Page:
Antiphon, Lament, and Exaltation (Piano Trio)

This is the premiere performance of a new composition I finished last month, entitled “Antiphon, Lament, and Exaltation.” It was commissioned by the Sycamore Trio (my friends Dan Mattix, Katie Mattix, and Luke Lusk) with an excellent though underused instrumentation of violin, clarinet, and piano. The piece is in three movements, which the performers requested to be something that would serve equally well for a church service or a concert performance. Naturally, I was happy to oblige.

I was really pleased with the way everything turned out, so now you get to see it. Here’s a video recording of each movement:

1. Antiphon

2. Lament

3. Exaltation

From the program notes:

The piece begins with an “Antiphon,” a term drawn from early church music where separate groups of musicians traded alternating musical phrases, often as part of an invocation or a responsive prayer. Here, a stately melody is exchanged among the three instruments with overlapping meters allowing each instrument to display its distinctive tonal color. The second movement, “Lament,” shows the melancholy side of the clarinet, with a lyrical, slightly Chopinesque solo evoking a wordless prayer of sorrow. Finally, “Exaltation” transforms the musical ideas of the first two movements into an outpouring of joy. Bright sixteenth-note arpeggios and a soaring melodic line combine to create a feeling of flight, concluding the piece with an uplifting moment of praise.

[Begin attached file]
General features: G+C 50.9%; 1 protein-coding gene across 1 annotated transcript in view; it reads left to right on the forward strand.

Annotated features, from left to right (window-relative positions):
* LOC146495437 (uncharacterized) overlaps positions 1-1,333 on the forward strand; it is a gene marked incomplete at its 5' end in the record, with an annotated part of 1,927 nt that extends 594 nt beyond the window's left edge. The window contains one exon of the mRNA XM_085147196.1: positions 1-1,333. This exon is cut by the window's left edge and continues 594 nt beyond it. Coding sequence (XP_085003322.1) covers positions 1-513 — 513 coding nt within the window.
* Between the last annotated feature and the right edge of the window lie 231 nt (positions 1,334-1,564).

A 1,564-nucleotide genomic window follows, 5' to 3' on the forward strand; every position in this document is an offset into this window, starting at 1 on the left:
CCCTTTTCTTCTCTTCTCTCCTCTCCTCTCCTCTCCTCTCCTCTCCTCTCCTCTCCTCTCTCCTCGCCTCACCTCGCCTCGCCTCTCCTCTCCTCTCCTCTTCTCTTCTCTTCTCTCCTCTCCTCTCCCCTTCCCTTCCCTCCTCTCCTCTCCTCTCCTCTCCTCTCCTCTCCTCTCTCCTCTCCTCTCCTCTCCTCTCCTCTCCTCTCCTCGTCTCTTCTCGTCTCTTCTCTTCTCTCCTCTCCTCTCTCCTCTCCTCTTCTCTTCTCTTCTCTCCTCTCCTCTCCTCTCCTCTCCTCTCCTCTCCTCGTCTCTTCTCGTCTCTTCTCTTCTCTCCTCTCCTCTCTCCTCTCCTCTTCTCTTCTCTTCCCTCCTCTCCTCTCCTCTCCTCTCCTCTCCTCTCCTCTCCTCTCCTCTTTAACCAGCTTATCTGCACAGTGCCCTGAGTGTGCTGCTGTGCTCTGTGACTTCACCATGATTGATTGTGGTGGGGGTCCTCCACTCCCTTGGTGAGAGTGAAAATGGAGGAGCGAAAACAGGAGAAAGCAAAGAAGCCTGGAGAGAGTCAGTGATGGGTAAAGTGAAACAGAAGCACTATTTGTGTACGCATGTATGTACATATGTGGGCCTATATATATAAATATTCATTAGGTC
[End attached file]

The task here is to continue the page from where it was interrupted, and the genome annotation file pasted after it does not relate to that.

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“Antiphon, Lament, and Exaltation”
(for violin, clarinet, and piano)

Composed by Eric M. Pazdziora
Performed by Sycamore Trio
Violin: Katie Mattix
Clarinet: Luke Lusk
Piano: Dan Mattix
Premiered March 25, 2012, at Western Springs Christian Reformed Church, Western Springs, IL.
For more information, contact the composer.

AuthorEric Pazdziora

Composer, Author, Pianist

7 replies to Antiphon, Lament, and Exaltation (Piano Trio)

  1. This is wonderful, Eric. I wasn’t at church that night, but know that a slightly elderly woman, Anna Jean, was there. Later that night, to the shock of all, she died. I couldn’t help but think, while listening to this, how nice it was that she was able to listen to such beautiful, soul-moving music her last day on earth, and for her husband to experience it with her. There is both sorrow and joy in it, and I know that he is feeling both those emotions on such terrible levels right now.

    On another note, the music (especially the third movement) felt almost other-worldly to me. I kept thinking of all the incredible and delightful experiences the children of Narnia had as they entered different worlds and learned such new, awesome, and joyous things about Aslan.

    I love it!

    • Wow, Linnea. In some ways that’s very sobering, but in other ways I think it may have been exactly what I was writing the music about.

      Thanks for telling me that story and your thoughts on the music as well. Narnian allusions are always welcome here!

  2. Eric, it was a treat and an honor to listen to your composition — I’m still smiling.  My husband listened to it, too, and we both thought it sounded like it could be in the movie, “The Ten Commandments” — lyrical, MOVING, and incredible.  Thanks for this Easter blessing!  Happy Easter to you and Carrie!

  3. P.S.  We’re just about to watch the Ten Commandments 🙂 and I’m going to listen to your music again before it starts… a lovely way to usher in our favorite “holiday” tradition.  Thank you, Eric.

    • That’s probably the first time I’ve ever been compared to Elmer Bernstein. Glad you enjoyed it!

  4. This is an absolute delight to listen to! The shift from mood to mood is well done. You have quite the talent, Eric!

    •  This piece just really moves me.

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